“Trickle-down economics” is a term liberals use when they want to disparage tax cuts for the rich. So on Nov. 9, when Fox News anchor Maria Bartiromo asked Secretary of the Treasury Steven Mnuchin at an Economic Club of New York luncheon, “Do you still believe in trickle-down economics?” the prudent answer was obvious: “Of course not, Maria. That’s not what the Republican tax plan is about at all.”
Instead, Mnuchin said, “Uh, uh, I do.”
To be sure, Mnuchin is gaffe-prone. He was last spotted on Nov. 15 happily gripping a big sheet of uncut dollar bills while his wife, actress Louise Linton, struck a Cruella de Vil pose beside him. As the journalist Michael Kinsley once said, a gaffe is when a politician tells the truth. And the truth is that Republicans have gone all in on the notion that if they pour tax cuts onto the very rich, the benefits will flow down to the mere rich, and from them to the middle class, and finally to the poor. Like a Champagne tower at a swanky wedding reception.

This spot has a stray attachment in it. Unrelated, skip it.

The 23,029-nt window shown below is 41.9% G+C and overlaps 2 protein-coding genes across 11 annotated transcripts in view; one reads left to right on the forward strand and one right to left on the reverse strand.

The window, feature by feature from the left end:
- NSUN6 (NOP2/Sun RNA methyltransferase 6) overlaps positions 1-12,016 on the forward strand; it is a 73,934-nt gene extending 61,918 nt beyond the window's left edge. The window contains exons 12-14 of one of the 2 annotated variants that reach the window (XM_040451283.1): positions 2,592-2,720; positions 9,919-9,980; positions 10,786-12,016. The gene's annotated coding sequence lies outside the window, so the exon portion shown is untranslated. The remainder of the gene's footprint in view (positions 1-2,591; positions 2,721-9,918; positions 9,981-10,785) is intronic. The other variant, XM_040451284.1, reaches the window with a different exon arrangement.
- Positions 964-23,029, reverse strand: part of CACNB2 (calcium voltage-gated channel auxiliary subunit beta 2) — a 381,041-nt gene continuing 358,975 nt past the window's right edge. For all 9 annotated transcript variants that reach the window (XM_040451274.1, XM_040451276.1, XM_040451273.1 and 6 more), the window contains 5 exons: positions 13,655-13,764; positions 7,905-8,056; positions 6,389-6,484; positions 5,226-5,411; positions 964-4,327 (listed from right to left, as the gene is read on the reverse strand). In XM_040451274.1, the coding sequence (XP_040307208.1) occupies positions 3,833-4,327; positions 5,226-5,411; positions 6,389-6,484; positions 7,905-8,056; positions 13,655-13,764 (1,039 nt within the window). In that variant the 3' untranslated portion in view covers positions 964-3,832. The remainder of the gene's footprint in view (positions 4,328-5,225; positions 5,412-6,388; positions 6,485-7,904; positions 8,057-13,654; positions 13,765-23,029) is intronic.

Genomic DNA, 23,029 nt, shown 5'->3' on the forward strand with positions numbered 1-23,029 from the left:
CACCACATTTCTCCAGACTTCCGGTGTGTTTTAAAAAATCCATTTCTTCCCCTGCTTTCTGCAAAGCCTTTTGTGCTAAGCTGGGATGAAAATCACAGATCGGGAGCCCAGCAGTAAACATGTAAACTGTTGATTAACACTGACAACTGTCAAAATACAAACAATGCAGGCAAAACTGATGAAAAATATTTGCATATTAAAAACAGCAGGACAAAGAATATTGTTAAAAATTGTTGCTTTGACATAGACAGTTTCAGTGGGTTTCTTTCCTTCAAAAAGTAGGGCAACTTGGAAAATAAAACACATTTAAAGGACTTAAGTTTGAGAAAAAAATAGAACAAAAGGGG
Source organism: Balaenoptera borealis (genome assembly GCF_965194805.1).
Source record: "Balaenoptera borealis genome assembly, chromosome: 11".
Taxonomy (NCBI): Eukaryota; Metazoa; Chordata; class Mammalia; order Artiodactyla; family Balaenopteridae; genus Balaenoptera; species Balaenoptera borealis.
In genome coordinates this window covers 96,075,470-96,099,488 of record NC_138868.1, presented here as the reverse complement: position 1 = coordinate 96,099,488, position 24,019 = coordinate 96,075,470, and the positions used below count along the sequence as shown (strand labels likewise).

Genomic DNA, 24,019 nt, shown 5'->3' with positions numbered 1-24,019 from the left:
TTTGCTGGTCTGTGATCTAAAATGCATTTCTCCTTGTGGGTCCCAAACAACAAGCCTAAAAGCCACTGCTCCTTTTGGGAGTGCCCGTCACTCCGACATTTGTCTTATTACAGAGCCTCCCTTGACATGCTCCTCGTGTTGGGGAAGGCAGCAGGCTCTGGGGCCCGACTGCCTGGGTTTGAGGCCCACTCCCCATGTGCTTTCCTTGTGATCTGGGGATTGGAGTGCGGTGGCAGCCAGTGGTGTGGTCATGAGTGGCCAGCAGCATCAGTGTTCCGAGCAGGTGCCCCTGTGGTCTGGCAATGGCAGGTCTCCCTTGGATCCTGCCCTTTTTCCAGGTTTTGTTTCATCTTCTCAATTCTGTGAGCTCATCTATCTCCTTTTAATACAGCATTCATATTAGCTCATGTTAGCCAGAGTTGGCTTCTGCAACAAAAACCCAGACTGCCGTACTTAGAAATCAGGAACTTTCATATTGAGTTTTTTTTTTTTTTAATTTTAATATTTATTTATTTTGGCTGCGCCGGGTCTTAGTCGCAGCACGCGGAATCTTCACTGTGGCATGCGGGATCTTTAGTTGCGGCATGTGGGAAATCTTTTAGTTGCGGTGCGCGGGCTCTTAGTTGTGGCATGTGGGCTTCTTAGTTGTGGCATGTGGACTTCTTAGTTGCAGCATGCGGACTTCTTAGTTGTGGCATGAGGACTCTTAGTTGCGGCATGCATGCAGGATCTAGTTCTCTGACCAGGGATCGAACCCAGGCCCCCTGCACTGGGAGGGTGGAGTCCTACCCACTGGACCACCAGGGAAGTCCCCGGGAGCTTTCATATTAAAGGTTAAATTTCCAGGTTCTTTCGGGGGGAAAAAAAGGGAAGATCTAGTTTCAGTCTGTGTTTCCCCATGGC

There’s a reason trickle-down is suddenly trickling from everyone’s lips. The Urban-Brookings Tax Policy Center calculates that the Senate’s version of the Tax Cuts and Jobs Act would give the biggest benefits to people just below the top 1 percent of incomes in 2019 and 2025, measuring benefits as the percentage change in each group’s after-tax income. By 2027, as some of the law’s provisions expire and others remain, the top 0.1 percent would be the biggest beneficiaries, the center says. (To be fair, this preliminary calculation doesn’t take into account potential economic growth effects from the tax changes.)”
I love Paul Krugman, because he can make complicated economics understandable. Peter Coy has that ability, and here he does a fine job of deciphering one of the right wing’s great canards.